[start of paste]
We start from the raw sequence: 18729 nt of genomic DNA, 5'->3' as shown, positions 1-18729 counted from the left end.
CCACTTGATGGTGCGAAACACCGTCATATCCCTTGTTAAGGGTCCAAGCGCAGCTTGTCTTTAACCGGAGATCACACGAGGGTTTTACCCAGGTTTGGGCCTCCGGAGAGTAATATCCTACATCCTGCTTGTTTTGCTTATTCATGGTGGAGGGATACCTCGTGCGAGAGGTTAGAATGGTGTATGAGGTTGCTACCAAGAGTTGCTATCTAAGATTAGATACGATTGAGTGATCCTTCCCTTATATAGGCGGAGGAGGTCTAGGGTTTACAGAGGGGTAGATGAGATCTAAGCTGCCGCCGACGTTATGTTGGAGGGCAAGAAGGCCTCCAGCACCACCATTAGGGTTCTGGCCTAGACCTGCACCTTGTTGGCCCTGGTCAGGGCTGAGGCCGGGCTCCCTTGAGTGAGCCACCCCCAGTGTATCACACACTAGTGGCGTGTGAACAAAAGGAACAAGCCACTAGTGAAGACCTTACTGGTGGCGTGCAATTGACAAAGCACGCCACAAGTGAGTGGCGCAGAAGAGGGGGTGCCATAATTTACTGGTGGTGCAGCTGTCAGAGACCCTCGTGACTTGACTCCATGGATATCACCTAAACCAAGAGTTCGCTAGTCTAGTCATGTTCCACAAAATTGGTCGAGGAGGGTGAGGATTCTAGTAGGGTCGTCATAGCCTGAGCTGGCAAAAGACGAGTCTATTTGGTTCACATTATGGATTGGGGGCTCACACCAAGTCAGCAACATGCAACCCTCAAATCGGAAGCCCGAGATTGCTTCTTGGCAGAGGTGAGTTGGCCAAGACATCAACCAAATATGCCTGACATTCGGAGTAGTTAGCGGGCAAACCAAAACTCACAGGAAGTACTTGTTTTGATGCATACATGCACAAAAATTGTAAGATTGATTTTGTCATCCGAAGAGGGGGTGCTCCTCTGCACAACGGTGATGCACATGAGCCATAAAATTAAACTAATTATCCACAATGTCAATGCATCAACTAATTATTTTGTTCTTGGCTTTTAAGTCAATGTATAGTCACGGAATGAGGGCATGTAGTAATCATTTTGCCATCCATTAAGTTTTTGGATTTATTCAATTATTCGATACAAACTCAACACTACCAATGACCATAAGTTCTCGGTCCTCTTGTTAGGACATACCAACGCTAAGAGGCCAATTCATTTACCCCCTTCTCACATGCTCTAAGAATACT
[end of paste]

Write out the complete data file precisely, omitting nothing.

We start from the raw sequence: 18729 nt of genomic DNA, 5'->3' as shown, positions 1-18729 counted from the left end.
CCACTTGATGGTGCGAAACACCGTCATATCCCTTGTTAAGGGTCCAAGCGCAGCTTGTCTTTAACCGGAGATCACACGAGGGTTTTACCCAGGTTTGGGCCTCCGGAGAGTAATATCCTACATCCTGCTTGTTTTGCTTATTCATGGTGGAGGGATACCTCGTGCGAGAGGTTAGAATGGTGTATGAGGTTGCTACCAAGAGTTGCTATCTAAGATTAGATACGATTGAGTGATCCTTCCCTTATATAGGCGGAGGAGGTCTAGGGTTTACAGAGGGGTAGATGAGATCTAAGCTGCCGCCGACGTTATGTTGGAGGGCAAGAAGGCCTCCAGCACCACCATTAGGGTTCTGGCCTAGACCTGCACCTTGTTGGCCCTGGTCAGGGCTGAGGCCGGGCTCCCTTGAGTGAGCCACCCCCAGTGTATCACACACTAGTGGCGTGTGAACAAAAGGAACAAGCCACTAGTGAAGACCTTACTGGTGGCGTGCAATTGACAAAGCACGCCACAAGTGAGTGGCGCAGAAGAGGGGGTGCCATAATTTACTGGTGGTGCAGCTGTCAGAGACCCTCGTGACTTGACTCCATGGATATCACCTAAACCAAGAGTTCGCTAGTCTAGTCATGTTCCACAAAATTGGTCGAGGAGGGTGAGGATTCTAGTAGGGTCGTCATAGCCTGAGCTGGCAAAAGACGAGTCTATTTGGTTCACATTATGGATTGGGGGCTCACACCAAGTCAGCAACATGCAACCCTCAAATCGGAAGCCCGAGATTGCTTCTTGGCAGAGGTGAGTTGGCCAAGACATCAACCAAATATGCCTGACATTCGGAGTAGTTAGCGGGCAAACCAAAACTCACAGGAAGTACTTGTTTTGATGCATACATGCACAAAAATTGTAAGATTGATTTTGTCATCCGAAGAGGGGGTGCTCCTCTGCACAACGGTGATGCACATGAGCCATAAAATTAAACTAATTATCCACAATGTCAATGCATCAACTAATTATTTTGTTCTTGGCTTTTAAGTCAATGTATAGTCACGGAATGAGGGCATGTAGTAATCATTTTGCCATCCATTAAGTTTTTGGATTTATTCAATTATTCGATACAAACTCAACACTACCAATGACCATAAGTTCTCGGTCCTCTTGTTAGGACATACCAACGCTAAGAGGCCAATTCATTTACCCCCTTCTCACATGCTCTAAGAATACT